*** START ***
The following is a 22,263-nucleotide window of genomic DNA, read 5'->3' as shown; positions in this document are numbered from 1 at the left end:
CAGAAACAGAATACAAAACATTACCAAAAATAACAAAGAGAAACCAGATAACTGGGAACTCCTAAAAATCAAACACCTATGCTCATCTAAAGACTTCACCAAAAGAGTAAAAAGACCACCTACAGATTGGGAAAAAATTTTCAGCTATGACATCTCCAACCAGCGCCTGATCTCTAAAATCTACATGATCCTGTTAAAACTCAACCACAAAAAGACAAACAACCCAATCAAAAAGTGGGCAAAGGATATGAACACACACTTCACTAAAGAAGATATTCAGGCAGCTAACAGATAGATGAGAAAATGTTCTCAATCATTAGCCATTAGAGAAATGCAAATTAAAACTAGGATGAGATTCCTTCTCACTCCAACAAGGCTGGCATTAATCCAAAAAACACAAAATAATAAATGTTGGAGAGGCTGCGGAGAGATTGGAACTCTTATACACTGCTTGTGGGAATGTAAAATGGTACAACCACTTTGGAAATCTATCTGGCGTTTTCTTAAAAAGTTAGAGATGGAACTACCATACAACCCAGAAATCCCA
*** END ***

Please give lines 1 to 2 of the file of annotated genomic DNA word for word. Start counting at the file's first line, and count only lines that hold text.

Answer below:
The following is a 22,263-nucleotide window of genomic DNA, read 5'->3' as shown; positions in this document are numbered from 1 at the left end:
CAGAAACAGAATACAAAACATTACCAAAAATAACAAAGAGAAACCAGATAACTGGGAACTCCTAAAAATCAAACACCTATGCTCATCTAAAGACTTCACCAAAAGAGTAAAAAGACCACCTACAGATTGGGAAAAAATTTTCAGCTATGACATCTCCAACCAGCGCCTGATCTCTAAAATCTACATGATCCTGTTAAAACTCAACCACAAAAAGACAAACAACCCAATCAAAAAGTGGGCAAAGGATATGAACACACACTTCACTAAAGAAGATATTCAGGCAGCTAACAGATAGATGAGAAAATGTTCTCAATCATTAGCCATTAGAGAAATGCAAATTAAAACTAGGATGAGATTCCTTCTCACTCCAACAAGGCTGGCATTAATCCAAAAAACACAAAATAATAAATGTTGGAGAGGCTGCGGAGAGATTGGAACTCTTATACACTGCTTGTGGGAATGTAAAATGGTACAACCACTTTGGAAATCTATCTGGCGTTTTCTTAAAAAGTTAGAGATGGAACTACCATACAACCCAGAAATCCCA